There are various benefits to having a pension, not least to provide a regular and dependable income in later life. Many people reject pensions as a way of saving, and for the most part for the wrong reasons. “Mis-selling scandal,” “they are expensive,” and “my business is my pension” are typical throwaway comments made to dismiss pension funding. This is nothing short of self-harm; the world has changed, and pensions are now better than ever.
The state pension simply is not sufficient—£168 would barely support most lifestyles. According to the United Nations, there could be 2.3 billion over 65s by 2050 due to increased average life expectancy in the developed world. It is best to take some personal responsibility and save for your future. Right now, you might think that you will work forever, but your job or your health may hinder you from doing so. Here are three little known reasons why pensions are likely better than you think.
Super-charge your, or your loved one’s growth potential with the taxman’s help
You are likely already aware that your pension is supported by the taxman since you can claim tax relief on your contributions. This means that as a minimum, if you invest £1,000 the government will top up that figure to £1,250. That is £250 of free money—and even more, if you pay higher income tax rates.
What is often overlooked is that any person can pay into anyone else’s pensions, and you do not need to be over the age of 16 to have one. A pension can start being accrued from birth, so a grandparent could pay into their grandchildren’s pension from day one. You can also pay into your adult children’s pension, while siblings can pay into each other’s pensions.
Grandparents and parents funding their children’s pensions is a great way of efficiently gifting tax. This also comes with the added benefit that the money is ringfenced for their later life, meaning that your children will be unable to spend it on things you might not approve of in their earlier years.
Supercharge your returns
Once you place money into a pension, the world is literally your oyster. There is a staggering range of investment options available. You could continue investing in cash accounts if you want to, but potentially better returns can be gained if you invest in the world’s best companies and economies. Very few people become millionaires by putting their money in the bank. They instead become wealthy by buying something that they can later sell or use to provide an income. Most people make their money through business or property ownership. Pensions allow you to access these wealth creating assets with ease.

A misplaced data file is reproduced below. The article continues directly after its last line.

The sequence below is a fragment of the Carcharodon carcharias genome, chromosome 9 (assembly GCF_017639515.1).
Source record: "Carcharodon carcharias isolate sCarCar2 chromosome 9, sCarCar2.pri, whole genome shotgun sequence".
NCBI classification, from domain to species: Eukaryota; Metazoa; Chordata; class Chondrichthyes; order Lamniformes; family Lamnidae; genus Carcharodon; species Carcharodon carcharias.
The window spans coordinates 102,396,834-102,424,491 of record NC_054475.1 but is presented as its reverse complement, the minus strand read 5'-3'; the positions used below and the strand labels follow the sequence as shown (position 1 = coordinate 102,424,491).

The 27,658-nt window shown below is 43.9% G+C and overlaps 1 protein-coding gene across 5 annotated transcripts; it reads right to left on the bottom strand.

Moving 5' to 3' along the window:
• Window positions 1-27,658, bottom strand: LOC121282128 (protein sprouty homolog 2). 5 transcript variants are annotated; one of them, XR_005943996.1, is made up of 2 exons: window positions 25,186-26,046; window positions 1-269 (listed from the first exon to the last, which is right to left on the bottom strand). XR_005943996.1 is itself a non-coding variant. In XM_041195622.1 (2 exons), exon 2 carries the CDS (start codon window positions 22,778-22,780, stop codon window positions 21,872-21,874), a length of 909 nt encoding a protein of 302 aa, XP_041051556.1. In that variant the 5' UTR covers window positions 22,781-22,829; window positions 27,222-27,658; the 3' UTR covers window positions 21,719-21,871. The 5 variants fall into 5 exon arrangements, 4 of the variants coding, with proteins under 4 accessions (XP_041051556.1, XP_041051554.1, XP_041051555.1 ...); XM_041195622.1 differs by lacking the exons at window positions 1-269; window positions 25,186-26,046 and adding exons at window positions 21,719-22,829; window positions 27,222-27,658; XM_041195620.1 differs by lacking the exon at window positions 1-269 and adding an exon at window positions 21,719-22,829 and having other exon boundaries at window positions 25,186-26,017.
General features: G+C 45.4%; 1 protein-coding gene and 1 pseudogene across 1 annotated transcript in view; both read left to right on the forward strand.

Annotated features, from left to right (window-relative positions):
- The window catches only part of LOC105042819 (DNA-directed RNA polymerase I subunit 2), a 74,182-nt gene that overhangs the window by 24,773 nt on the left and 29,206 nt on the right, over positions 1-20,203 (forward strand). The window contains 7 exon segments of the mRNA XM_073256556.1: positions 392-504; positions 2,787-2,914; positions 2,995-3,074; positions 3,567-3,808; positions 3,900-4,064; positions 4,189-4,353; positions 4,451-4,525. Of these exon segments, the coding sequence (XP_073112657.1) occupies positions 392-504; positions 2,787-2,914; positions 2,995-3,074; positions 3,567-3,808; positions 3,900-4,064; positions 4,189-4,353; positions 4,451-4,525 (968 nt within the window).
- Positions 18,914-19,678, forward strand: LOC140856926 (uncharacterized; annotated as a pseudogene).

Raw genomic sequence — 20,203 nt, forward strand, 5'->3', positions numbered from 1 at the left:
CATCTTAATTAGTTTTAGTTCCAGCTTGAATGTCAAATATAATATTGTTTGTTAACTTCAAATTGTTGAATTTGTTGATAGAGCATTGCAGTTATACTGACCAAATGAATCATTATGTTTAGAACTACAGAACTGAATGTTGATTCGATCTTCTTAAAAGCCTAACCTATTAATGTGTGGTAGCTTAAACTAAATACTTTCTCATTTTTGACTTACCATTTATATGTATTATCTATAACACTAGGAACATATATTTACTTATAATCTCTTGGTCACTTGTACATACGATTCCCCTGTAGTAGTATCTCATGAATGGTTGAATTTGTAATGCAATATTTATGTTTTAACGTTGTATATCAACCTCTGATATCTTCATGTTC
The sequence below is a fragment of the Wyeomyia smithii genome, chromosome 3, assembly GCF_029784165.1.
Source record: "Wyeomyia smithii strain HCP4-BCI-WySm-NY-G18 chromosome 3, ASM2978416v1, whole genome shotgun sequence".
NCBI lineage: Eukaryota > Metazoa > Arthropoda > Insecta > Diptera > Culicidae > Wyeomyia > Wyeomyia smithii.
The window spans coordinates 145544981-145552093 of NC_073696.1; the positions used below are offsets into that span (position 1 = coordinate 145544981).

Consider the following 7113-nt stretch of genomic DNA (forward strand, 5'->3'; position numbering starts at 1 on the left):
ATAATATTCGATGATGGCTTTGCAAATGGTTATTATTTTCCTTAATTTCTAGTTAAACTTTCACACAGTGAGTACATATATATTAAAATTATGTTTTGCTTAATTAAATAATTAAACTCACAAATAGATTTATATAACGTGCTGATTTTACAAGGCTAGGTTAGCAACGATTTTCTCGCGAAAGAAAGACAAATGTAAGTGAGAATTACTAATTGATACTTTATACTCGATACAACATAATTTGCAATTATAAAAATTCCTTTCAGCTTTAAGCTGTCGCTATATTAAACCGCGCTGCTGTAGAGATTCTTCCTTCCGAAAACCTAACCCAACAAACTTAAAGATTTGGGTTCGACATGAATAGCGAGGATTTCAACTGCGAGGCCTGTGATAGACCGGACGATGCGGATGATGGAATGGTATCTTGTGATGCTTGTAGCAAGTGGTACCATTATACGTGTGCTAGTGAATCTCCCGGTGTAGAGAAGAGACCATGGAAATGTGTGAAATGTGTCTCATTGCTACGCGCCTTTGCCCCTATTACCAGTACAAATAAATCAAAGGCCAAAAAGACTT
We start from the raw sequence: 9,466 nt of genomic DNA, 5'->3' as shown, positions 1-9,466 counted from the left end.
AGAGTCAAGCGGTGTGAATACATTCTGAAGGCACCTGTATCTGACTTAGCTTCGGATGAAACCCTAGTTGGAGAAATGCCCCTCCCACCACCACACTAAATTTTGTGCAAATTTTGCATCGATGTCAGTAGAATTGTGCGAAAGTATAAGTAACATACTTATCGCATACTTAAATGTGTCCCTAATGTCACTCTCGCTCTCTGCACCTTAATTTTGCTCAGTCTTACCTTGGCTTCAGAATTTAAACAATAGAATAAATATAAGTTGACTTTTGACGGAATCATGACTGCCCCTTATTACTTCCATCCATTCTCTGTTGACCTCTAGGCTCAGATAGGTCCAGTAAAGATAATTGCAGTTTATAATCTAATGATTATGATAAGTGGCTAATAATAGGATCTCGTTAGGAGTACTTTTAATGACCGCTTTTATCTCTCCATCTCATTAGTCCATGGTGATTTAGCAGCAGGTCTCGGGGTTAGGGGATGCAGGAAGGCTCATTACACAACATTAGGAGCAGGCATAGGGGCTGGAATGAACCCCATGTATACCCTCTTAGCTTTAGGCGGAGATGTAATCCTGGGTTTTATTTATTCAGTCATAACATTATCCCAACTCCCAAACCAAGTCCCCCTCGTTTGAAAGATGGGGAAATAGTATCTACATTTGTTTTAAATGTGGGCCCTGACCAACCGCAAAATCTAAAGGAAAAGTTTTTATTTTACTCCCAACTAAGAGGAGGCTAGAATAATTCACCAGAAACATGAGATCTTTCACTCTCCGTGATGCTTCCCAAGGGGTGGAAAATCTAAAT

Looking at the graph below, it can be seen that investing in a global pension portfolio will give you the opportunity to make an above-inflation return, thereby beating a savings account.
Help the planet
Many investors now take an active interest in how their money is used. Most people now agree that climate change exists and it is necessary to reduce our carbon footprint. Furthermore, it is also widely agreed that corporate governance must change in the aftermath of the 2008 financial crisis.
The Global Sustainable Investment Alliance suggests that worldwide in 2016, over $22 trillion of assets were managed through responsible investment strategies. Additionally, environmental, social, and governance investing are now available as investment options. Adding money into your pension can therefore literally allow you to make a positive impact on the planet. You can screen out businesses or sectors you dislike, and instead invest in transforming markets—with green energy being a prime example. When you put your money in the bank, it becomes the bank’s asset which allows them to lend it to whoever they choose, perhaps including companies or institutions that you would never personally decide to invest in.
If you wish to fund for your own retirement, would like to help a loved one fund their retirement, or if you would like to look ways of making a positive difference through your investment decisions, speak to one of the financial planners at Capital.